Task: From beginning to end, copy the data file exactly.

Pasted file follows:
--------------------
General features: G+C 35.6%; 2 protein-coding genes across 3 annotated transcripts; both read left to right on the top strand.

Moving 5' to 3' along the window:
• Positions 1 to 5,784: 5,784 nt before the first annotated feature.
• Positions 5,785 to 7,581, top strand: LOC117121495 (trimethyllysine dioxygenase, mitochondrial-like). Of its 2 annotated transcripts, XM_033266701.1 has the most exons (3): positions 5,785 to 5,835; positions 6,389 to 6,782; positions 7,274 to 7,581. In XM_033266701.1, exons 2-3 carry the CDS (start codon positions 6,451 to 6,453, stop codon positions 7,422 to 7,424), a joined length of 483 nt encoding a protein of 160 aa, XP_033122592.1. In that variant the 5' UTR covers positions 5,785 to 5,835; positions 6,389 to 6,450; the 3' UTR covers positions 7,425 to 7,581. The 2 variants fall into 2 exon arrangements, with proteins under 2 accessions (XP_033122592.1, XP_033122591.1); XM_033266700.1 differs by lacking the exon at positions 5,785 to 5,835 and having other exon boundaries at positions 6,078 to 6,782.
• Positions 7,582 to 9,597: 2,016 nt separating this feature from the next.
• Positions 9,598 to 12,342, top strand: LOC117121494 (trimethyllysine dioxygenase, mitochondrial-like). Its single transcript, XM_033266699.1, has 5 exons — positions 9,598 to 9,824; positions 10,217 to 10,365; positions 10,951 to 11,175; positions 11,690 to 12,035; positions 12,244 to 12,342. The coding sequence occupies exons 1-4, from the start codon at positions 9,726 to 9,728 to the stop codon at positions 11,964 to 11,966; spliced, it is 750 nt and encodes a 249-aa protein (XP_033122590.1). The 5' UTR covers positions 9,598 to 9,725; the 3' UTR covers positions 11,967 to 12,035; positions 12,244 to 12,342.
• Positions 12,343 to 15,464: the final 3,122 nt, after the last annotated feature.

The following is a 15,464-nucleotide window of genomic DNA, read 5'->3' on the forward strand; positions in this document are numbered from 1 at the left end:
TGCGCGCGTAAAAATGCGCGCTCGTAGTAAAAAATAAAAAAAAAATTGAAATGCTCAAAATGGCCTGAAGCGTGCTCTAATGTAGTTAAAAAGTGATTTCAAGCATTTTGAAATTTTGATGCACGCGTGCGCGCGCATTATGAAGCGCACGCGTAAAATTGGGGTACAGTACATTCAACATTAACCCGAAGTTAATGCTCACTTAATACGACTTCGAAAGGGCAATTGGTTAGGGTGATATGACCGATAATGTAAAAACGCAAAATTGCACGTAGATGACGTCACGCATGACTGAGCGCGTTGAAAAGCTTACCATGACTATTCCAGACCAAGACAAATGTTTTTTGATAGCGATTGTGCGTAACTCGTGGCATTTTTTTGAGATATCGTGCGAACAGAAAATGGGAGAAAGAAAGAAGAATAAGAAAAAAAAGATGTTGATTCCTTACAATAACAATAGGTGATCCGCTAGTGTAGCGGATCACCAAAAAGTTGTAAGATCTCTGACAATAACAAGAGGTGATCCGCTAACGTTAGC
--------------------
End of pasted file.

General features: G+C 35.6%; 2 protein-coding genes across 3 annotated transcripts; both read left to right on the top strand.

Moving 5' to 3' along the window:
• Positions 1 to 5,784: 5,784 nt before the first annotated feature.
• Positions 5,785 to 7,581, top strand: LOC117121495 (trimethyllysine dioxygenase, mitochondrial-like). Of its 2 annotated transcripts, XM_033266701.1 has the most exons (3): positions 5,785 to 5,835; positions 6,389 to 6,782; positions 7,274 to 7,581. In XM_033266701.1, exons 2-3 carry the CDS (start codon positions 6,451 to 6,453, stop codon positions 7,422 to 7,424), a joined length of 483 nt encoding a protein of 160 aa, XP_033122592.1. In that variant the 5' UTR covers positions 5,785 to 5,835; positions 6,389 to 6,450; the 3' UTR covers positions 7,425 to 7,581. The 2 variants fall into 2 exon arrangements, with proteins under 2 accessions (XP_033122592.1, XP_033122591.1); XM_033266700.1 differs by lacking the exon at positions 5,785 to 5,835 and having other exon boundaries at positions 6,078 to 6,782.
• Positions 7,582 to 9,597: 2,016 nt separating this feature from the next.
• Positions 9,598 to 12,342, top strand: LOC117121494 (trimethyllysine dioxygenase, mitochondrial-like). Its single transcript, XM_033266699.1, has 5 exons — positions 9,598 to 9,824; positions 10,217 to 10,365; positions 10,951 to 11,175; positions 11,690 to 12,035; positions 12,244 to 12,342. The coding sequence occupies exons 1-4, from the start codon at positions 9,726 to 9,728 to the stop codon at positions 11,964 to 11,966; spliced, it is 750 nt and encodes a 249-aa protein (XP_033122590.1). The 5' UTR covers positions 9,598 to 9,725; the 3' UTR covers positions 11,967 to 12,035; positions 12,244 to 12,342.
• Positions 12,343 to 15,464: the final 3,122 nt, after the last annotated feature.

The following is a 15,464-nucleotide window of genomic DNA, read 5'->3' on the forward strand; positions in this document are numbered from 1 at the left end:
TGCGCGCGTAAAAATGCGCGCTCGTAGTAAAAAATAAAAAAAAAATTGAAATGCTCAAAATGGCCTGAAGCGTGCTCTAATGTAGTTAAAAAGTGATTTCAAGCATTTTGAAATTTTGATGCACGCGTGCGCGCGCATTATGAAGCGCACGCGTAAAATTGGGGTACAGTACATTCAACATTAACCCGAAGTTAATGCTCACTTAATACGACTTCGAAAGGGCAATTGGTTAGGGTGATATGACCGATAATGTAAAAACGCAAAATTGCACGTAGATGACGTCACGCATGACTGAGCGCGTTGAAAAGCTTACCATGACTATTCCAGACCAAGACAAATGTTTTTTGATAGCGATTGTGCGTAACTCGTGGCATTTTTTTGAGATATCGTGCGAACAGAAAATGGGAGAAAGAAAGAAGAATAAGAAAAAAAAGATGTTGATTCCTTACAATAACAATAGGTGATCCGCTAGTGTAGCGGATCACCAAAAAGTTGTAAGATCTCTGACAATAACAAGAGGTGATCCGCTAACGTTAGC